Yikes, Versace Is Suing Fashion Nova For Ripping Off Jennifer Lopez’s Grammys Dress
- Versace is suing Fashion Nova for breaking one of the fashion designs.
The design in question is a forest print dress by Jennifer Lopez at the 2000 Grammy Awards.Oh boy, we’re starting again! Your favorite fast fashion brand, Fashion Nova (babyyyy!), Was once again drawn to the drama to pull off designs without a single care in the world. This time, the brand comes to the fire to smash the luxury Italian fashion house, the only one, Versace.
On Monday, Versace sued Fashion Nova for copying her signature Nova Barocco prints and perhaps the most iconic prints known to mankind. Stealing a bell? Yes, the “yes, truly” “jungle print” dress that Jennifer Lopez wore for the 2000 Grammy Awards, inspiring the creation of Google Images alone.
Everyone adored that dress, so much so that Versace actually brought it back during its Spring 2020 show during Milan Fashion Week…with J.Lo modeling it!!!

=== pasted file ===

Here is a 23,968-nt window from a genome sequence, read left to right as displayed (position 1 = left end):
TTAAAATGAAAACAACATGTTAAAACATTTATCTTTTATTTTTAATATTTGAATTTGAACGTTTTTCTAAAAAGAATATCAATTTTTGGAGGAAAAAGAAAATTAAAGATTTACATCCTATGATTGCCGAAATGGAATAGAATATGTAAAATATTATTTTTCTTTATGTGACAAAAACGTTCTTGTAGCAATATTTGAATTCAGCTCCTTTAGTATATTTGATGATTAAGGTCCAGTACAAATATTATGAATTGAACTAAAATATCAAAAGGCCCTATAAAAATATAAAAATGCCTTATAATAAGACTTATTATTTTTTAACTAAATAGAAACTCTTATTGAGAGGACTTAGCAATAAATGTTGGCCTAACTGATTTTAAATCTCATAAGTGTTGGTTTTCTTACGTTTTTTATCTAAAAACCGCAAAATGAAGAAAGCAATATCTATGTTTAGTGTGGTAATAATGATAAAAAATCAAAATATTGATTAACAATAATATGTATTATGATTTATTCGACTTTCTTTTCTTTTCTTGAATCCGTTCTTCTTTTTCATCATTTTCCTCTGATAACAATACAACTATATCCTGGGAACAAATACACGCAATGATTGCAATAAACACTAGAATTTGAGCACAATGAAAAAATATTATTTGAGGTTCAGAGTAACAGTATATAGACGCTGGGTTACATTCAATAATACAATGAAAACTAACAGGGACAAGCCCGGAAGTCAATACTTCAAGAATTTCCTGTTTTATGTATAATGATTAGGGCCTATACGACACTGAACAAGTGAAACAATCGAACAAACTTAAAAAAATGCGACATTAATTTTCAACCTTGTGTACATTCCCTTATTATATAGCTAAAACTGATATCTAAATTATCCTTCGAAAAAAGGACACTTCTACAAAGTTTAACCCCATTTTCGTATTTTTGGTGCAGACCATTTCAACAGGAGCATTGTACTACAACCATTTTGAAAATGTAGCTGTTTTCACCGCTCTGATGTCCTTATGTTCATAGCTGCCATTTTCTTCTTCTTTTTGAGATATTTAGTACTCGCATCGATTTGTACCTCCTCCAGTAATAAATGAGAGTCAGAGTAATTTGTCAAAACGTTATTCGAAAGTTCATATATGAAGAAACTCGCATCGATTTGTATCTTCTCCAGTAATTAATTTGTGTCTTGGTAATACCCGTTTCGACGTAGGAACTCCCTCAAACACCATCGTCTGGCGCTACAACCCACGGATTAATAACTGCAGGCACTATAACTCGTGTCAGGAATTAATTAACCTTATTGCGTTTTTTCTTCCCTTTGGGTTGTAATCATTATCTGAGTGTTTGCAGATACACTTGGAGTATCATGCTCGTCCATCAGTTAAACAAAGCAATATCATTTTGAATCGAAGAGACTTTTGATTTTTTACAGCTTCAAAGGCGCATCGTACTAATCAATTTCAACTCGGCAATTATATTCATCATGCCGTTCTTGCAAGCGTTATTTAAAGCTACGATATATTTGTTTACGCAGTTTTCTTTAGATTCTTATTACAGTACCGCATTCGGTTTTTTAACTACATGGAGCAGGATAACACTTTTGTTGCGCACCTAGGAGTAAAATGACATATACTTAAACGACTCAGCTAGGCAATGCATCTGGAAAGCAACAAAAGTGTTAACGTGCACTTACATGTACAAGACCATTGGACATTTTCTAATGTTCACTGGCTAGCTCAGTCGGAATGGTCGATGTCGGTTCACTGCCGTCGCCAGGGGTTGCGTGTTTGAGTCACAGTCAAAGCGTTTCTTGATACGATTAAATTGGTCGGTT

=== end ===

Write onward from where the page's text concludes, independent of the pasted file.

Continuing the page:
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But I’m talking. The Fashion Law was able to obtain a copy of the litigation documents that Versace claimed to be trying to “use the popularity and fame of Versace’s signature designs and trade with valuable goodwill and commercial reputation for driving a car”. Profit and sales to the pockets of Fashion Nova. ”Say it with me: Yikes!
“Fashion Nova’s ability to steal new clothes so quickly … largely [copy] of well-known designers’ copyrighted designs, trademarks and trade clothing elements, after all,” continued his papers. Basically, it’s as messy as you would expect.
If you’re wondering, Fashion Nova’s ripoff dress, which she sells for $ 69.99 before posting on her website:
Fashion Nova is not under fire for the first time to copy designs. Earlier this year, Kim Kardashian wore a vintage Thierry Mugler cutout at the 5th Annual Hollywood Beauty Awards, and Fashion Nova sold a copy on the website for $ 50 after 24 hours.
“It is devastating to see these fashion companies breaking the designs that take the blood, sweat and tears of real designers who incorporate their original ideas,” says Kim on Twitter after the event. “I watched these companies earn profit from my husband’s work for years, and now it also affects designers who are so generous to have access to their beautiful work, I can no longer sit quietly.”
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